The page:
This best selling, classic book provides readers with a vibrant and comprehensive introduction to racial and ethnic studies, and helps them understand and explore the issues confronting a variety of ethnic groups in both the U.S. and other countries. Beginning with a thorough introduction to how sociologists think about race and ethnicity, the book then moves on to chapters on each major group, examining the group's history, then exploring the group's current situation and its concerns as we move into the 21st century. Prejudice. Discrimination. Ethnicity and Religion. The First Native Americans. African Americans Today. Hispanic Americans. Mexican Americans and Puerto Ricans. Asian Americans<58> Growth and Diversity. Jewish Americans. Women<58> The Oppressed Minority. Beyond the U.S.<58> The Comparative Perspective. For anyone interested in exploring race and ethnicity issues.
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Richard T. Schaefer grew up in Chicago at a time when neighborhoods were going through transitions in ethnic and racial composition. He found himself increasingly intrigued by what was happening, how people were reacting, and how these changes were affecting neighborhoods and people's jobs. In high school, he took a course in sociology. His interest in social issues caused him to gravitate to more sociology courses at Northwestern University, where he eventually received a B.A. in sociology.
"Originally as an undergraduate I thought I would go on to law school and become a lawyer. But after taking a few sociology courses, I found myself wanting to learn more about what sociologists studied and fascinated by the kinds of questions they raised," Dr. Schaefer says. "Perhaps the most fascinating and to me relevant to the 1960s was the intersection of race, gender, and social class." This interest led him to obtain his M.A. and Ph.D. in sociology from the University of Chicago. Dr. Schaefer's continuing interest in race relations led him to write his master's thesis on the membership of the Ku Klux Klan and his doctoral thesis on racial prejudice and race relations in Great Britain.
Dr. Schaefer went on to become a professor of sociology. He has taught sociology and courses on multiculturalism for 30 years. He has been invited to give special presentations to students and faculty on racial and ethnic diversity in Indiana, Missouri, North Carolina, Ohio, and Texas.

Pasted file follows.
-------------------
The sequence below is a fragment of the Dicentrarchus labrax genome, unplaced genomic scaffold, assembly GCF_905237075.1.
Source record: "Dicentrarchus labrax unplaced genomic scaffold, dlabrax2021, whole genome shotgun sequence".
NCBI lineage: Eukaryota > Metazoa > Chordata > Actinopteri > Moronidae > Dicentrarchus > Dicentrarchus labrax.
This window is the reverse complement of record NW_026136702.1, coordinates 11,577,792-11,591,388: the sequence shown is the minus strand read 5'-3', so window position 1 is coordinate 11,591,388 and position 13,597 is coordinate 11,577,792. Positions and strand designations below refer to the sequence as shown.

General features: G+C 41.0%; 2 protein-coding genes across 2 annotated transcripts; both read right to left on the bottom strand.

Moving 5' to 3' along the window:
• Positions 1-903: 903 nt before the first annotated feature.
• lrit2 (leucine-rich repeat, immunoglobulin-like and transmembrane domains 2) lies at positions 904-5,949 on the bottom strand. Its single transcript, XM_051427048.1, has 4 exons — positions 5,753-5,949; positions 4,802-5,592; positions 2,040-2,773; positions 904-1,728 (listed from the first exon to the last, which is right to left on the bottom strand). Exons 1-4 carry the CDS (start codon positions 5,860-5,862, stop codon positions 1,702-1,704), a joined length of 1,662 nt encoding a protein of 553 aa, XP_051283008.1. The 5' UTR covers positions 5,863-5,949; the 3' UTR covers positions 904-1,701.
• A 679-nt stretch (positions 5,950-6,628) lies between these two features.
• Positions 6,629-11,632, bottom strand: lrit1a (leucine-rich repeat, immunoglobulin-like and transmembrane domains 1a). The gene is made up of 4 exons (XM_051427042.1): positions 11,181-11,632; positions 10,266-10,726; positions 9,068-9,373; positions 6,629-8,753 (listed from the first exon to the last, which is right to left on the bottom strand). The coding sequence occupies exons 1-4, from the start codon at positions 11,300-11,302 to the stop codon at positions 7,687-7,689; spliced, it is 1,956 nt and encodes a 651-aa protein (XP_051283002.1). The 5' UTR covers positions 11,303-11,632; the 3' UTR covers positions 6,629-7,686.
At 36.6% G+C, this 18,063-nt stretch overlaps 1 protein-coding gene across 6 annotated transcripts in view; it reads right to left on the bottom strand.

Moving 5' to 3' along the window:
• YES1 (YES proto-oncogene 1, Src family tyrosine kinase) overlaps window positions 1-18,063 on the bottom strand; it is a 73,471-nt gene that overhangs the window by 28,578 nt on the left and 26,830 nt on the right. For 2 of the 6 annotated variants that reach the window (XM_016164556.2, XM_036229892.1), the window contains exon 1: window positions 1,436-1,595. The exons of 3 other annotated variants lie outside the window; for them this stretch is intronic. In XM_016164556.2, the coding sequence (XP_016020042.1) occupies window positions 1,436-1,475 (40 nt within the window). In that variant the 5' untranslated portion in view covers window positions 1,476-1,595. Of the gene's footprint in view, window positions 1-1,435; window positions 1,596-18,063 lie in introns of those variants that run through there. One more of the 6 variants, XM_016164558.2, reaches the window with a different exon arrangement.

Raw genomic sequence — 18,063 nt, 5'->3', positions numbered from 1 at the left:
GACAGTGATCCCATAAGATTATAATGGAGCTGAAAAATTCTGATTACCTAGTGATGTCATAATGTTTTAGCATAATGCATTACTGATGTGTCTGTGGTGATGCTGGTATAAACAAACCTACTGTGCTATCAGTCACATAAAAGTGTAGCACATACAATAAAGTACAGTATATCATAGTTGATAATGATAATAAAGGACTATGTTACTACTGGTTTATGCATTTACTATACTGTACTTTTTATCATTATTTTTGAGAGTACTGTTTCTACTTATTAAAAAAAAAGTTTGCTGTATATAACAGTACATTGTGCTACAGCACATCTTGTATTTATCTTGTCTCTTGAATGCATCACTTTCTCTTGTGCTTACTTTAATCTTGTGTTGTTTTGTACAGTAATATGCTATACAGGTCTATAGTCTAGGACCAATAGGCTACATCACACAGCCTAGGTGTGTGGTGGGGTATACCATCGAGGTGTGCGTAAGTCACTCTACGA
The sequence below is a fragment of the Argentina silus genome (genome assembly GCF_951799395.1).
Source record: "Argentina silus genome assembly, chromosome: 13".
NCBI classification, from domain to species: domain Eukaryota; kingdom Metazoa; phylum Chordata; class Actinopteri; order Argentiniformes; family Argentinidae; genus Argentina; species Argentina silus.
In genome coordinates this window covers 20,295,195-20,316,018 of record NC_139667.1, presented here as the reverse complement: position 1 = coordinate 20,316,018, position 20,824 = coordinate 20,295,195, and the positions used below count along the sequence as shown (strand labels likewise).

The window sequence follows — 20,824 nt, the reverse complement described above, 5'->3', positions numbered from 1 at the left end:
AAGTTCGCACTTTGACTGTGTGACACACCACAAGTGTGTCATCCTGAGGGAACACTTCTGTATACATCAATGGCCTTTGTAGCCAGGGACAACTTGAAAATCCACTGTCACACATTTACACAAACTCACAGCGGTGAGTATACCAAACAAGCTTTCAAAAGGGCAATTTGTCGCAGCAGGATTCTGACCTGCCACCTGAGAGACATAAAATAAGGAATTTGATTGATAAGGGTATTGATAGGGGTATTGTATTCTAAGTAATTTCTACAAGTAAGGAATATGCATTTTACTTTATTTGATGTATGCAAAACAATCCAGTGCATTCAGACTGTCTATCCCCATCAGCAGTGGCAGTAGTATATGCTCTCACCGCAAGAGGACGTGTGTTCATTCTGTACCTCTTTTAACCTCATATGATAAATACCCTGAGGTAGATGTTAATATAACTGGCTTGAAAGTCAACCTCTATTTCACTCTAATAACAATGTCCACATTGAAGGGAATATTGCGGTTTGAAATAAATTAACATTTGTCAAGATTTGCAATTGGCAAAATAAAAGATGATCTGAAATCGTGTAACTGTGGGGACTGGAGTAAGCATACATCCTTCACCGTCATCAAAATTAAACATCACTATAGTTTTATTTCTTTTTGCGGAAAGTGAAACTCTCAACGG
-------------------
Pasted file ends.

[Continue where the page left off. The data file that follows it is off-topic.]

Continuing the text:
Dr. Schaefer is author of Race and Ethnicity in the United States, Second Edition (Prentice Hall). Dr. Schaefer is also the author of the eighth edition of Sociology (2003) and the fifth edition of Sociology: A Brief Introduction (2004). His articles and book reviews have appeared in many journals, including American Journal of Sociology, Phylon: A Review of Race and Culture, Contemporary Sociology, Sociology and Social Research, Sociological Quarterly, and Teaching Sociology. He served as president of the Midwest Sociological Society from 1994-1995.Excerpt. © Reprinted by permission. All rights reserved.:
Race and ethnicity remain an important part of the national agenda. Twenty-three years ago, when the first edition of this book was being written, it was noted that race is not a static phenomenon and that although it is always a part of the social reality, specific aspects change. At that time the presence of a new immigrant group, the Vietnamese, was duly noted, and the efforts to define affirmative action were described. Today we seek to describe the growing presence of El Salvadorans, Haitians, and Arab Americans and the attempts to dismantle affirmative action.
Specific issues may change over time, but they continue to play out against a backdrop of discrimination that is rooted in the social structure and changing population composition, as influenced by immigration patterns and reproduction patterns. One unanticipated change is that the breakup of the Soviet Union and further disinterest of the major industrial powers in the political and social events in Africa, Latin America, and much of Asia has made ethnic, language, and religious divisions even more significant sources of antagonism between and within nations. The old ideological debates about communism and capitalism have been replaced by emotional divisions over religious dogma and cultural traditions.